(M1 ∩ M2 ),
which is known as the intersection product in Borel-Moore homology. We note that if [N1 ] and [N2 ] are two
fundamental classes which intersect transversely, then the intersection product satisfies
[N1 ] ∩ [N2 ] = [N1 ∩ N2 ].
3.4
Borel-Moore homology as a convolution algebra
If f : X → Y is a proper map of complex varieties with X non-singular, then letting Z = X × X, we give
Y
H∗BM (Z) an algebra structure as follows. Let πij : X × X × X → Z denote the projection in the ith and j th
Y
Y
coordinates. Then for α ∈ HiBM (Z) and β ∈ HjBM (Z), we define their convolution product to be
∗
∗
BM
α ? β = (π13 )∗ (π12
(α) ∩ π23
(β)) ∈ Hi+j−dim
X (Z),
∗
∗
where π12
and π23
are the smooth pullbacks H∗BM (Z) → H∗BM (Z × X) and H∗BM (Z) → H∗BM (X × Z) and
−1
−1
∩ is the intersection product. If α = [M1 ] and β = [M2 ] are cycles such that π12
(M1 ) and π23
(M2 ) intersect
tranversely, then α ? β is the class of the set-theoretic convolution of M1 and M2 .
6
We may check that this product is associative and that the fundamental class of the diagonal ∆ ⊂ Z is an
identity element. This endows H∗BM (Z) with its convolution algebra structure. If X has complex dimension
BM
n, we note that H2n
(Z) is a subalgebra of H∗BM (Z).
3.5
Convolution structure of the Steinberg variety
BM
We now specialize to our specific situation. By the previous subsection, the Borel-Moore homology Hdim
e (Z)
RN
e
of the Steinberg variety Z is endowed with a natural convolution algebra structure. Recall that Z, N , and N
BM
have the same dimension, hence by Proposition 3.1, Hdim
e (Z) has a natural basis given by the fundamental
N
R
classes of the irreducible components of Z. By Proposition 2.4, these irreducible components Z w are labeled
by elements w ∈ W , suggesting the following theorem.
Theorem 3.2. There is an isomorphism of algebras
∼
BM
C[W ] → Hdim
R
e (Z).
N
Remark. We caution that the isomorphism of Proposition 3.2 is not given by w 7→ [Z w ], where Z w are the
components of Proposition 2.4.
We now construct the map of Theorem 3.2. For w ∈ W , define Λw ⊂ e
g×e
g by
g
Λw = {(x, b, b0 ) | (b, b0 ) ∈ O(w), x ∈ b ∩ b0 },
where O(w) = G · (B, wB) is the Bruhat cell corresponding to W . For (b, b0 ) ∈ O(w), b ∩ b0 is the Lie algebra
of the stabilizer of the G-action on O(w), meaning that Λw is a vector bundle over O(w) and in particular
has dimension dim G. We thus obtain a decomposition
G
e
g×e
g=
Λw
g
w∈W
of e
g×e
g into irreducible components. For h ∈ h, let e
gh be the fiber of e
g above h ∈ h (recalling the map
g
w
e
g → h), and let Λw
gh along the second projection.
h be the preimage of Λ above e
w
If h ∈ hsr , then observe that Λh is the graph of the map e
gh → e
gw(h) induced by the W -action on e
gsr .
Therefore, in the Borel-Moore homology of e
g×e
g, we have
g
y
w
[Λyw
h ] = [Λw(h) ] ? [Λh ]
(2)
w
for every h ∈ hsr . To proceed, we will degenerate each class [Λw
h ] as h → 0 to a class in Λ0 ' Z. For this,
we must discuss another construction in Borel-Moore homology.
3.6
Specialization in Borel-Moore homology
Fix a base space S which is a smooth manifold of real dimension d and a point o ∈ S; denote S − {o} by
S ∗ . For a map π : Z → S, write Zo = π −1 (o) and Z ∗ = π −1 (S ∗ ) for the special fiber and its neighborhood.
Suppose that π : Z ∗ → S ∗ is a locally trivial fibration with fiber F . We will construct a specialization map
BM
H∗BM (Z ∗ ) → H∗−d
(Zo )
to the Borel-Moore homology of the special fiber. For this, we may assume that (S, o) = (Rd , 0). In this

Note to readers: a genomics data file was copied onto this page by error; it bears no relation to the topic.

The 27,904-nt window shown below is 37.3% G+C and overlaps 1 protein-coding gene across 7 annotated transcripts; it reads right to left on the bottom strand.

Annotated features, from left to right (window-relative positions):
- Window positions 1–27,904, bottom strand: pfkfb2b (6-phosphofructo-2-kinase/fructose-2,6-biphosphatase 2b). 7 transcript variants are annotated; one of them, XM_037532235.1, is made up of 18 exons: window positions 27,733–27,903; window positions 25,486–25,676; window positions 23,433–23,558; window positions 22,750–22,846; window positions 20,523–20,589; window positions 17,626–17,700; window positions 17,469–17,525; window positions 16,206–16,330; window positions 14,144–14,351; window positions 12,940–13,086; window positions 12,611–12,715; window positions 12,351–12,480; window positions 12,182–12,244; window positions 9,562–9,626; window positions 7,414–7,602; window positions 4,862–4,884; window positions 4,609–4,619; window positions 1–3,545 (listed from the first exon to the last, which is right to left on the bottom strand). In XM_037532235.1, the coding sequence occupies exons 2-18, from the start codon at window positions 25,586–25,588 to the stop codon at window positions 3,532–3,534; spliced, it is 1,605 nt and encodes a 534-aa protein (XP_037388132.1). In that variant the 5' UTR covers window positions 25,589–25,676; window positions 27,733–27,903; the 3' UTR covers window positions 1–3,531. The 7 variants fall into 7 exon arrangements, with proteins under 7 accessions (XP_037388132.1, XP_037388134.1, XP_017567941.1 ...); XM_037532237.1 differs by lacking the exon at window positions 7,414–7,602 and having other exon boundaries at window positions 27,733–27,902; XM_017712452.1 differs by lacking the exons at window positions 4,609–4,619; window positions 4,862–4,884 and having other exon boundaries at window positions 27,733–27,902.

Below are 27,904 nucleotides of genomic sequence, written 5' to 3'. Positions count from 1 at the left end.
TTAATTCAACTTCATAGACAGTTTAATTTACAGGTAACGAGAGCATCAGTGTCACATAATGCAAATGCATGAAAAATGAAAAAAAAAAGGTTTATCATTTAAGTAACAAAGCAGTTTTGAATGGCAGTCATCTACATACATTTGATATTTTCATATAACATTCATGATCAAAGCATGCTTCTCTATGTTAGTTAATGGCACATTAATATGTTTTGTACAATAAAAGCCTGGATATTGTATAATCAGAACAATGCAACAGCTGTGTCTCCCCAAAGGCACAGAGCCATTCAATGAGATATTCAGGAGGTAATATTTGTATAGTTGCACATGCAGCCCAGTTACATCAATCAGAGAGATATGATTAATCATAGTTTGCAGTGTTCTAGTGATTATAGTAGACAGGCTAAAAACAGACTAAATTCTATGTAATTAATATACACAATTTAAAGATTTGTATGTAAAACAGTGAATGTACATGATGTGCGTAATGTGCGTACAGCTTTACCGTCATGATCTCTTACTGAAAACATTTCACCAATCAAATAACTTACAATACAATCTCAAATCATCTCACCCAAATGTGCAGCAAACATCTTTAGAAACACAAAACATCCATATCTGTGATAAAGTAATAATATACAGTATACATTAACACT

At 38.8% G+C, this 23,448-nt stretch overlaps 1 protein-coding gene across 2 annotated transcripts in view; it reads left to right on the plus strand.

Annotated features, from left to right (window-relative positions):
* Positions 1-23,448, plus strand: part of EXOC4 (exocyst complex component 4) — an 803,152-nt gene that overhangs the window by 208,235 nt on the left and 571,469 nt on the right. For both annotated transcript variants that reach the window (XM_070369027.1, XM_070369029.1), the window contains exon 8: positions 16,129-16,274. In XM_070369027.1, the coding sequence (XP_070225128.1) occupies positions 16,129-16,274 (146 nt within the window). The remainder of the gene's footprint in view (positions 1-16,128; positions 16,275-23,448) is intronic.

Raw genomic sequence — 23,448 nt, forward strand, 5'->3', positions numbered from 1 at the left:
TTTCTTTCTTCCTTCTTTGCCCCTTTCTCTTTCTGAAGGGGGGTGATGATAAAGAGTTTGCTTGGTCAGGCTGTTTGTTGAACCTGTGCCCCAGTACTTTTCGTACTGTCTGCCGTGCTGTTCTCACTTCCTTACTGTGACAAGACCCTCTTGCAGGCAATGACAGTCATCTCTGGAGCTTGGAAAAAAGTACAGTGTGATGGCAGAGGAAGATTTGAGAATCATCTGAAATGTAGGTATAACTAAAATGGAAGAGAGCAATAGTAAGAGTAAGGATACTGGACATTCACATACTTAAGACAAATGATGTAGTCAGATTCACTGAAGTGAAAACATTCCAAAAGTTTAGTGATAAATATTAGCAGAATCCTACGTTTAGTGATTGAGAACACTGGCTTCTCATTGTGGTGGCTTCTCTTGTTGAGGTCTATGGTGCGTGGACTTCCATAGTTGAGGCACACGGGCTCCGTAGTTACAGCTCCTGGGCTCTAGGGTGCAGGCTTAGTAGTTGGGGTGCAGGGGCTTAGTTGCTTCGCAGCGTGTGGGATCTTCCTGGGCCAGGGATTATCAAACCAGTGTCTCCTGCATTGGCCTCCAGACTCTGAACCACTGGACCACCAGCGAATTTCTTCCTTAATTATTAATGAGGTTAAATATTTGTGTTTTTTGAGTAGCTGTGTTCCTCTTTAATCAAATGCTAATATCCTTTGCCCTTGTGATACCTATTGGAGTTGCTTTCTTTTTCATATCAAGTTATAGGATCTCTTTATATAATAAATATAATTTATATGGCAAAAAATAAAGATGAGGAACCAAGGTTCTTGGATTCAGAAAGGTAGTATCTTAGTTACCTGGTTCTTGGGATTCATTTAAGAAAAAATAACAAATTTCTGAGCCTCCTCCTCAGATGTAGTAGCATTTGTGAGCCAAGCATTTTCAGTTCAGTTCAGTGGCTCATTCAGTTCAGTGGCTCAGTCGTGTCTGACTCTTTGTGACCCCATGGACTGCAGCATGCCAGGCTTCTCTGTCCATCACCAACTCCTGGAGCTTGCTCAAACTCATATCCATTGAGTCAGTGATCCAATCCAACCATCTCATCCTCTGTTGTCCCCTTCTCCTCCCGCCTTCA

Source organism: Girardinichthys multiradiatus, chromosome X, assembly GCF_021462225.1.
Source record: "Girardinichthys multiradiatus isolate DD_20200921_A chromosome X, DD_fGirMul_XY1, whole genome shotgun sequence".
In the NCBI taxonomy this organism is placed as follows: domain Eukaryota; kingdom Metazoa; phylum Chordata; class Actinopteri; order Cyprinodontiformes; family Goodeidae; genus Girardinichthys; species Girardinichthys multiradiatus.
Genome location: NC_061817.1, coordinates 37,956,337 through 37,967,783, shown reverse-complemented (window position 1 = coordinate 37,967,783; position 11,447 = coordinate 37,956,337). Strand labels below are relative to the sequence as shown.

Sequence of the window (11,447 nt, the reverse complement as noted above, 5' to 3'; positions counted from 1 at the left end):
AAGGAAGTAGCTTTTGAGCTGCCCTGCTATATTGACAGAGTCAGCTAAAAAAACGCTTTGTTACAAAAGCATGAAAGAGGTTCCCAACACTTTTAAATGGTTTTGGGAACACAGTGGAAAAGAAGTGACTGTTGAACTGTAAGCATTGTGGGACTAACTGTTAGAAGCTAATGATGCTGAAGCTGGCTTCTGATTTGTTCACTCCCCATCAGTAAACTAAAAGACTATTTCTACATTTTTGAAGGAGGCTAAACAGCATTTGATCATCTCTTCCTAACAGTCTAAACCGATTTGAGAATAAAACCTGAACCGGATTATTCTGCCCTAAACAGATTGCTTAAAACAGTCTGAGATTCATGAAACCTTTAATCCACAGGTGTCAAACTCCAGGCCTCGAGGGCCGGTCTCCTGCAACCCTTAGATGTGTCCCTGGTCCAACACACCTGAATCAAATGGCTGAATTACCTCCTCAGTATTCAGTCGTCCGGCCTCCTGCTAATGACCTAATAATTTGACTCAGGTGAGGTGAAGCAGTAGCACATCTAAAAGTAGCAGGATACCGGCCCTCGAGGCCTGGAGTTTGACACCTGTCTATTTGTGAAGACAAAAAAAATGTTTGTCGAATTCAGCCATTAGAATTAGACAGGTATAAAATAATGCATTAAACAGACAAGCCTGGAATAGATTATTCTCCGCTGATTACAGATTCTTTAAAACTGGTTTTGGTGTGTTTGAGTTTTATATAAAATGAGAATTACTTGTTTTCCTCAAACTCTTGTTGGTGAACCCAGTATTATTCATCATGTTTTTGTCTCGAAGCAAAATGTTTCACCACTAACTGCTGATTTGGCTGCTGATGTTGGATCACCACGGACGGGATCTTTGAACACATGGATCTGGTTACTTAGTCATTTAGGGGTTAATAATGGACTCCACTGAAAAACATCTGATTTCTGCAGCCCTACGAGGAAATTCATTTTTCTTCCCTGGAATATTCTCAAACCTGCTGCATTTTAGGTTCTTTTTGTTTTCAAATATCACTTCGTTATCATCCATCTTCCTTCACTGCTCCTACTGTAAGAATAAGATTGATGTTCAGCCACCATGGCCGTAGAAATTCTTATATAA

case, write S+ for the positive half plane in the first coordinate, I+ for the positive first coordinate axis, and
I≥0 for the non-negative first coordinate axis. The specialization is then given by the composition
BM
H∗BM (Z ∗ ) → H∗BM (π −1 (S+ )) ' H∗−d
(F ) ⊗ HdBM (S+ )
BM
BM
BM
→ H∗−d
(F ) ⊗ H1BM (I+ ) ' H∗−d+1
(π −1 (I+ )) → H∗−d
(Zo ),
7
where the first map is given by restriction, the middle maps by the Kunneth theorem, and the last map by the
exact sequence of the pair (π −1 (I≥0 ), π −1 (I+ )). It is known that the specialization map is independent of the
choices of coordinates made above; further, it is known that specialization is compatible with a convolution
structure on Z.
For a fixed w ∈ W , choose a 2-dimensional real subspace l ⊂ h whose non-zero elements lie in hsr ; write
w
∗
w
l∗ = l − {0}. Letting Λw
l and Λl∗ be the preimages of Λ above l and l , we may form the Cartesian diagram
- Λw
l
Λw
0
?
{0}
?
- l
∗
∗
where Λw
l∗ → l is a locally trivial fibration because l ⊂ hsr . We may therefore apply the specialization
construction above to obtain a map
BM
w
BM
H∗BM (Λw
l∗ ) → H∗−2 (Λ0 ) = H∗−2 (Z).
w
We define [Λw
0 ] to be the image of the fundamental class [Λl∗ ] under this map, which may be checked to be
∗
independent of the choice of l . Define the map of Theorem 3.2 by
w 7→ [Λw
0 ].
Proof of Theorem 3.2. We must check that w →
7 [Λw
0 ] is a map of algebras and that it induces an isomorphism
of vector spaces. For the first property, if we take l to be the complex span of some h ∈ hsr , then
w
∗
Λw
l∗ ' Λh × l
w
∗
is a trivial fibration and [Λw
l∗ ] ' [Λh ] [l ]. Combining this with (2), we see that
y
w
[Λyw
l∗ ] = [Λw(l∗ ) ] ? [Λl∗ ],
from which we conclude by specialization that
y
w
[Λyw
0 ] = [Λ0 ] ? [Λ0 ].
BM
It remains now to check that the map C[W ] → Hdim
(Z) is an isomoprhism of vector spaces. First,
RN
w
because the projection of each [Λh ] to B × B is supported in O(w), the projection of [Λw
0 ] is supported at
most on O(w). Therefore, recalling that {[Z w ]}w∈W form a basis by Proposition 2.4, we may write
X
[Λw
cv,w [Z v ]
0]=
v≤w
for some cv,w and where v ≤ w is taken under the Bruhat ordering. We claim that cw,w = 1 for all w ∈ W .
For this, notice that the restriction of Λw
h to O(w) is given by
G ×B∩wB (h + n ∩ w(n)),
which is a flat family of affine bundles above O(w). Thus, as h → 0, we see that [Λw
h ]|O(w) degenerates to
B∩wB
the fundamental class of G ×
(n ∩ w(n)), which is exactly [Zw ] = [Z w ]|O(w) . This shows that cw,w = 1,
completing the proof.
References
[1] N. Chriss and V. Ginzburg, Representation Theory and Complex Geometry, Birkhauser, 1997.
8
[2] D. Clausen, The Springer correspondence, Harvard Senior Thesis, 2008.
[3] M. de Cataldo and L. Migliorini, The decomposition theorem, perverse sheaves and the topology of
algebraic maps, Bulletin of the American Mathematical Society, 46 (2009), no. 4, 535-633.
[4] T. A. Springer, Quelques applications de la cohomologie d’intersection, Séminaire Bourbaki, 24 (19811982), Exp. No. 589, 25 p.
9
Fly UP